Token administration guidelines
Managing the tokens for your organisation is an important role. Your care and attention to detail ensures the security of your organisation’s information.
Authentication tokens provide an additional level of security. Because passwords can be guessed or extracted from compromised computers, physical tokens ensure that a password alone is not enough to log into the system.
When you’re managing the tokens, there are often several steps you need to take. While sometimes a little laborious, each of these steps is essential for maintaining the security of the system.
It’s important that tokens are issued to the right people. If you accidentally issue a token to the wrong person, you could either:
- Deny the legitimate user access to the system
- If they know the password, grant an unauthorised person access to the system.
You must always verify the identity of someone when you issue them a token. This doesn’t need to be particularly formal. If you work with that person and can recognise them, that’s more than good enough.
To issue a token, login into Haplo, then click
Click Issue next to the relevant user. You need to enter the serial number of the token, and the current code from that token. This verifies that you’re in possession of the token, and that you’ve entered the correct serial number to prevent mistakes which can prevent your colleague from logging in.
You should always give a token to your colleague yourself. This ensures that you’re issuing the token to the person you intend to.
In larger organisations, this may not be practical. You can either trust more people to administer tokens, or pass on tokens via people who are explicitly trusted to give them to the end user.
When you issue a token, you should encourage your colleague to attach it to their keyring immediately. This minimises the chances of them forgetting or losing their token.
Sometimes people will forget their tokens, but they still need to log into the system. If your organisation’s security policy permits this, you can generate temporary codes which allow them to log in without their token.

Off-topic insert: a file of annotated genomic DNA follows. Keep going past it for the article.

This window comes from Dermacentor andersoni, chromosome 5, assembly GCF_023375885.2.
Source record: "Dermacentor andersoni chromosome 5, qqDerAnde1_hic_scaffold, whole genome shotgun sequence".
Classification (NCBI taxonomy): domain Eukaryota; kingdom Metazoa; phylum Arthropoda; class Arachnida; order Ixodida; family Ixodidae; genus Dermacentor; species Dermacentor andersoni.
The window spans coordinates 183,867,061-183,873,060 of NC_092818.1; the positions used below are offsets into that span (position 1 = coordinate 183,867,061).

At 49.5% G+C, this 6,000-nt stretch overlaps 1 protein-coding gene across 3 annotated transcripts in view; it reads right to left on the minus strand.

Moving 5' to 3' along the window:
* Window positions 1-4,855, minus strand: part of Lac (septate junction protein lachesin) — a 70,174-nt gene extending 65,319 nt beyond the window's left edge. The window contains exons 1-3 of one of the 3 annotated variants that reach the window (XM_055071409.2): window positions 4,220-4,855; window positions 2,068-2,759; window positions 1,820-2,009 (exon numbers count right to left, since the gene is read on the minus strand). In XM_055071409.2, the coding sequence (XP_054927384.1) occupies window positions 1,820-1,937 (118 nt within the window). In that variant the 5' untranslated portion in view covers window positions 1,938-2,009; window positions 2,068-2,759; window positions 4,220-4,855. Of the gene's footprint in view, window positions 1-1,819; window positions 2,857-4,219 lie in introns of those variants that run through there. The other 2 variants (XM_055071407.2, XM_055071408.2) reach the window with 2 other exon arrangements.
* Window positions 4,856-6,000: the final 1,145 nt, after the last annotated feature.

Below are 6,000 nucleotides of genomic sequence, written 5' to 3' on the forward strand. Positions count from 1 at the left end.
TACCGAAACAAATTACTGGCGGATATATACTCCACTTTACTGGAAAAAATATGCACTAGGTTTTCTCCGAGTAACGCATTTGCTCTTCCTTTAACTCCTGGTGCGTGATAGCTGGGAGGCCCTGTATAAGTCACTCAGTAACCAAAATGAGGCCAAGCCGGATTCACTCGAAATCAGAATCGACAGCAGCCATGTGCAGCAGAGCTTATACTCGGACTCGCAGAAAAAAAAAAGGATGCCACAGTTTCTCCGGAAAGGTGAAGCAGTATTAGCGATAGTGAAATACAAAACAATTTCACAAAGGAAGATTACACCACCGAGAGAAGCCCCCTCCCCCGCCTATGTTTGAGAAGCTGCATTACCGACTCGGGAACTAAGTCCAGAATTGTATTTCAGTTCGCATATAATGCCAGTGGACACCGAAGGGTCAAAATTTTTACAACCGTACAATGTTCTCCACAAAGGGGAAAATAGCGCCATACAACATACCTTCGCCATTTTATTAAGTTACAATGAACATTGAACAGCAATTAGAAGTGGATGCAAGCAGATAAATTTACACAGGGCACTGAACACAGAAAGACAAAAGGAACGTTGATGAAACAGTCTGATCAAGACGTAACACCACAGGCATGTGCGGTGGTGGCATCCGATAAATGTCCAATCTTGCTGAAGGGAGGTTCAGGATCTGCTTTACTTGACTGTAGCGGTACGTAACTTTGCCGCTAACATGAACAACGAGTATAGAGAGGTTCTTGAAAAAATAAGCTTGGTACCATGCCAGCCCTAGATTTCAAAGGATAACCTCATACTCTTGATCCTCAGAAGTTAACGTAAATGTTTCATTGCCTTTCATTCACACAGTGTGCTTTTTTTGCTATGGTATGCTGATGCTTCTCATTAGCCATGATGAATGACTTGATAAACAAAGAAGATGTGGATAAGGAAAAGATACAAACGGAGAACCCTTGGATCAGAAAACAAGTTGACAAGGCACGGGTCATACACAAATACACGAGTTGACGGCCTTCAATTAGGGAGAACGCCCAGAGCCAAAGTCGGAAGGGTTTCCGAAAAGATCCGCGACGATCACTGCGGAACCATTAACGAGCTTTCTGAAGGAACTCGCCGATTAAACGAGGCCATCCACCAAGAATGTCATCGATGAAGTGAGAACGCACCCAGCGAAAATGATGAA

This is dangerous. This is a loophole in the security, and you should be incredibly careful when issuing a temporary code. You must make sure you’re not giving a temporary code to someone who has discovered a password. If in doubt, do not issue a temporary code.
You should only give a temporary code to someone who you are absolutely sure is the right person.
If a token is lost, you should withdraw it. It should be replaced as soon as possible.
Be aware that your system may be set up to deny access if a user doesn’t have a token. You may wish to keep a spare token that you can issue on a temporary basis — but remember to be just as careful as when you’re issuing a permanent token.
To prevent tampering or unauthorised use, you must store spare tokens securely, preferably in locked storage.
You’re the last line of defence for your organisation’s security. If someone really wants to access your system, they’ll try to trick you into allowing them access. This is known as social engineering.
You must assume, at all times, that someone else knows all the passwords for your system, and that the tokens are the only thing preventing them from accessing your confidential information. This paranoid attitude will make sure you’re doing the right thing.
When you’re issuing a token to someone, you must be absolutely sure they’re the right person. If they know the password, they’ll be able to log in.
Be especially careful when reissuing a token. Someone who knows a password may be trying to trick you into replacing a token for that account.
And most importantly, be incredibly careful when issuing a temporary code. Not only does this allow access, but it won’t alert the legitimate user by blocking their access.